A Week In The Life

[Content Warning: Intimate Partner Violence, workplace harassment, verbal abuse, sexism]

Folks who hang out around these parts are probably familiar with our Timeline Of Incidents, which documents sexist behavior in tech and other geek fields. While it’s a great resource, scrolling down through that hall of shame is a poor approximation for what it’s like being a woman having to deal with these incidents in real time.

It can be painful. Stressful. Scary. Difficult. Mostly, for me, it’s exhausting. And I know I’m not the only one who feels that way. I hang out with a lot of women in tech, and “this week is fired” has been a common refrain, these last few days.

We begin on Monday, with GitHub’s wholly inadequate response to Julie Ann Horvath’s harassment allegations. They claimed, in the face of her detailed, documented reports of ongoing harassment–harassment that she’d brought to the company’s attention more than once–that they had “no evidence…of a hostile work environment.”

When a woman says “X thing happened to me” and you say “I have no evidence that X happened,” you are calling her a liar. You’re saying her report of her own lived experience is not ‘evidence.’ Women hear that constantly–we are perpetually having our reports questioned, our behavior audited, our pain dismissed. So while this story is about what GitHub did to Horvath, Ellen Chisa is right to point out that GitHub’s reaction–and that of the tech community at large–is scary for many of us.

A lot of folks are saying Horvath is brave for speaking out. That’s true. What’s also true is that her bravery is being met with hostility, victim-blaming, verbal abuse, and threats of litigation. Speaking up about harassment in this industry is personally and professionally difficult. And when people harass and abuse those who do it, they’re sending a message to all of us. Watch your back. Shut your mouth. We will come for you.

Wednesday brought the news that RadiumOne CEO Gurbaksh Chahal pled guilty last week to a couple of misdemeanor domestic violence charges. He was originally facing more than 40 felonies for beating his girlfriend–this after prosecutors say he was caught on tape hitting her more than 117 times in half an hour.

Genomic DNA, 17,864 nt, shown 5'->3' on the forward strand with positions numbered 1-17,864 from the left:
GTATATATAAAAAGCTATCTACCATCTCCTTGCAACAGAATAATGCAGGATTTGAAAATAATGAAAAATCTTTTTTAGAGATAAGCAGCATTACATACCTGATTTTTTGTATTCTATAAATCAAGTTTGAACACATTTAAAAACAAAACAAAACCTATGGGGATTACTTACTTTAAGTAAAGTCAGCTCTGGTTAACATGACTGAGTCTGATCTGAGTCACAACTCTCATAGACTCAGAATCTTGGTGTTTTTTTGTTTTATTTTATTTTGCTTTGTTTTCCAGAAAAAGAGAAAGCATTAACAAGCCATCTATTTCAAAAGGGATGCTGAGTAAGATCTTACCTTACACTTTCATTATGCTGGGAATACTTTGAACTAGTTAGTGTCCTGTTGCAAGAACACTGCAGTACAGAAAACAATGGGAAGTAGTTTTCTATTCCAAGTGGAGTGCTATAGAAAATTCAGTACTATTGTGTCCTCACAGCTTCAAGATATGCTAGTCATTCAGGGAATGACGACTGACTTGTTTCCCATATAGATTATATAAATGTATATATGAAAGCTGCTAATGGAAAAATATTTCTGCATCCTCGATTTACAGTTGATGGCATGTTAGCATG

He got three years probation and a few hours of community service. Valleywag reports that his company just started a lucrative partnership, anticipates raising $100mil from its IPO, and Chahal is still being promoted as a public speaker.

Geek Feminists are no strangers to the notion that the professional reputations of men in tech are valued more highly than the physical safety of women. We saw it when Michael Schwern was arrested on domestic violence charges. Geek Feminism co-signed an Ada Initiative statement declining to do any work with Schwern in the future, and dudes came out of the woodwork crowing about ‘witch hunts.’

Because in this industry, telling a dude we’re not going to stamp his ‘ally card’ is totally the same as getting together a mob to murder him.

Schwern has since filed a civil suit against his ex wife, Noirin Plunkett, for speaking out about his arrest. Magistrate Judge Paul Papak made an initial finding in the civil case this Tuesday. Plunkett asked folks for support to offset the considerable legal costs of fighting the suit.

Watch your back. Shut your mouth. We will come for you.

Friday. A day after dismissing and tone-policing Shanley Kane’s “What Can Men Do,” Stack Exchange co-founder Jeff Atwood appropriated her work, publishing a post of his own with the same title that parroted many of her points (with a healthy dose of wrongheaded and harmful misinformation sprinkled in). When called on it, he doubled down, refusing to acknowledge Kane and continuing to tone-police her.

Women in tech practically have to work on diversity issues. It’s a matter of survival, for us. An unpaid, under-appreciated second shift we’re all expected to work. This is far from the first time that a man with very little background in this work has swooped in to ‘correct’ those who know far more about it than he does, taking credit for their labor in the process. And the yahoos in Kane’s twitter mentions, abusing her for daring to call Atwood out, are singing a similar refrain:

Watch your back. Shut your mouth. We will come for you.

If that wasn’t enough for one day, word has also been spreading today of CodeBabes project, a website which offers beautiful women in various states of undress as ‘rewards’ to users taking coding tutorials. The website helpfully informs us that there are more important things to be offended about. To paraphrase Melissa McEwan, this is contempt, not offense.

I don’t know about the codebabes team, but I’m personally capable of holding several things in contempt at once.

As this week’s events should indicate, I’ve had a lot of practice.